Tomohiko Taniguchi, a special adviser to Prime Minister Abe, was confident that Britain’s exit from the EU would not damage Anglo-Japanese ties in trade or any other area. “While there shall be any number of concerns as to what business environment should emerge for the UK-based Japanese investments — and one duly hopes that it will remain a favourable one for them — the UK will still be a country Japan should count upon to play a significant role in preserving the transparent and rules-based international order,” he said.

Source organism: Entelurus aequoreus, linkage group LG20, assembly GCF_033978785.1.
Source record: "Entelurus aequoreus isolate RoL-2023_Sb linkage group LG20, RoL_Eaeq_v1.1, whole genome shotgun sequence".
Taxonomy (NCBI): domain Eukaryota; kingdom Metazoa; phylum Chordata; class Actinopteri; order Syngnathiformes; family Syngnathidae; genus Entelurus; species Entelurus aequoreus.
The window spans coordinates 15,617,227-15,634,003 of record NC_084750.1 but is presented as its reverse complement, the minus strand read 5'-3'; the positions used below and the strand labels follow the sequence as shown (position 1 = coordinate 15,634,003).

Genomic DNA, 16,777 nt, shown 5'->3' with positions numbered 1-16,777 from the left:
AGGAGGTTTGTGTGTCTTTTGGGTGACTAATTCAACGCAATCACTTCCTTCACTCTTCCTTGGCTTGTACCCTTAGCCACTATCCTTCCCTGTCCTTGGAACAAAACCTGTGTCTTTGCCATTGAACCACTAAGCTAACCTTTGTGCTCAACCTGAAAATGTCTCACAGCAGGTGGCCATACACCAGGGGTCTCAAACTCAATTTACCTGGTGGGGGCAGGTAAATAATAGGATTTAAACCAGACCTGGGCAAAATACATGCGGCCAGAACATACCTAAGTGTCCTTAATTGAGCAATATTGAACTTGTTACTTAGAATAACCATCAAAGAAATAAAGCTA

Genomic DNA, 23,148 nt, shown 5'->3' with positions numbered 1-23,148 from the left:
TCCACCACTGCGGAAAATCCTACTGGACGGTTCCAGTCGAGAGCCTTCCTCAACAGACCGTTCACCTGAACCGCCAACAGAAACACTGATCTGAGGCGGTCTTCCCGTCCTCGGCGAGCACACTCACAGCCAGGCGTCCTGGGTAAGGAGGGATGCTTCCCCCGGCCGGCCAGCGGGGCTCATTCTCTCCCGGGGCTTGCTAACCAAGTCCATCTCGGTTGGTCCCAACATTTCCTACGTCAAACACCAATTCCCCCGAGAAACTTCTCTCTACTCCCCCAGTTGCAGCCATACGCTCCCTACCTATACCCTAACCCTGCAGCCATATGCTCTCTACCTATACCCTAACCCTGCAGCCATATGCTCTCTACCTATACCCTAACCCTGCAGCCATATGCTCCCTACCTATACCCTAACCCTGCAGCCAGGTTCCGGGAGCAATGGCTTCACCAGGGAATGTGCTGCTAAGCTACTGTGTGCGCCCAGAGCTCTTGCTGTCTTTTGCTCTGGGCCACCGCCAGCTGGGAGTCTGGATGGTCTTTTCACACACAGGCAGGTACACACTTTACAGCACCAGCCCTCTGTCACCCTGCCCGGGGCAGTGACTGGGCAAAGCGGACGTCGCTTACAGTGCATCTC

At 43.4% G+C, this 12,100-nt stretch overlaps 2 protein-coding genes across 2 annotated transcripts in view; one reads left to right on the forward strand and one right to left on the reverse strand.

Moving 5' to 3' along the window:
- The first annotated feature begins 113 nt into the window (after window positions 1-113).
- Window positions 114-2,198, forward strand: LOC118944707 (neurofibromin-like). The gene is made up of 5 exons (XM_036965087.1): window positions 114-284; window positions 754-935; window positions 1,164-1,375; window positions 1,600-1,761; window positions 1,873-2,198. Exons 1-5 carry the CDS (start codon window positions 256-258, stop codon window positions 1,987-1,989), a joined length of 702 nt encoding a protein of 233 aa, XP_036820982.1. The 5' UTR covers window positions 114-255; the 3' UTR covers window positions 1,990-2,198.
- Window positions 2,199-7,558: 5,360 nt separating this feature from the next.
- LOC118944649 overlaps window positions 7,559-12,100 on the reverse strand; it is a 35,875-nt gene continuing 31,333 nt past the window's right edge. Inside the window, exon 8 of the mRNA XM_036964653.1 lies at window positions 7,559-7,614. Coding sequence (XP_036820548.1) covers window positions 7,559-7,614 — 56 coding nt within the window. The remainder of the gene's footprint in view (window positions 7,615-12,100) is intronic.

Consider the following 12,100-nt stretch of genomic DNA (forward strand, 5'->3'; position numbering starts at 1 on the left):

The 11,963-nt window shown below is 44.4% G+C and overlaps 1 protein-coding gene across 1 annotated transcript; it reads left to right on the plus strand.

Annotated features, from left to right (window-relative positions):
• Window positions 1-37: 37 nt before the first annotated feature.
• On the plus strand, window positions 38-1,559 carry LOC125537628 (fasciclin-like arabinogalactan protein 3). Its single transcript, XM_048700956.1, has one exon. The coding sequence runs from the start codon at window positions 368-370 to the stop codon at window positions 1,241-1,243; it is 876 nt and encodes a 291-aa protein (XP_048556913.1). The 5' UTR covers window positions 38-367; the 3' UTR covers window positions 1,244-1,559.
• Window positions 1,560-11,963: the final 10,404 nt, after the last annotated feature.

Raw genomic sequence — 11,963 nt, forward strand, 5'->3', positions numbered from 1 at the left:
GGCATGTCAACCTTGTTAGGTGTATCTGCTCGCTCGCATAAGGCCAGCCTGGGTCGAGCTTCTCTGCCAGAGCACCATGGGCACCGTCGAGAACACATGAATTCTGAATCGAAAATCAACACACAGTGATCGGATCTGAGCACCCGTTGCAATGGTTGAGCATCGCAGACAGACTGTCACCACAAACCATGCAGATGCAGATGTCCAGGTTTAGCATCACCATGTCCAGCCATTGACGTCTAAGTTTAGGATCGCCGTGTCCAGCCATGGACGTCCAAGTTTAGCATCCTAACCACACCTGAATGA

Brexit, Trump, and the prospect of a more protectionist, inward-looking Europe — fomented by the rise of politicians such as the National Front’s Marine Le Pen in France and political activist Beppe Grillo in Italy — are leading global trade into a new, and uncertain future.
The minutiae of rival economic theories aside, the shape of trade relations in the EU, and throughout the rest of the world, will come down to a battle of political wills that, for now, has the anti-globalisation camp in the ascendancy.
“We always talk as if Brexit was a cause, but it is also a consequence of deeper trends in globalisation,” said Tarum Ramadorai, a professor of financial economics at Imperial College, London. “One factor is that, with Brexit, the arguments in favour of globalisation were not made as convincingly as those against.” •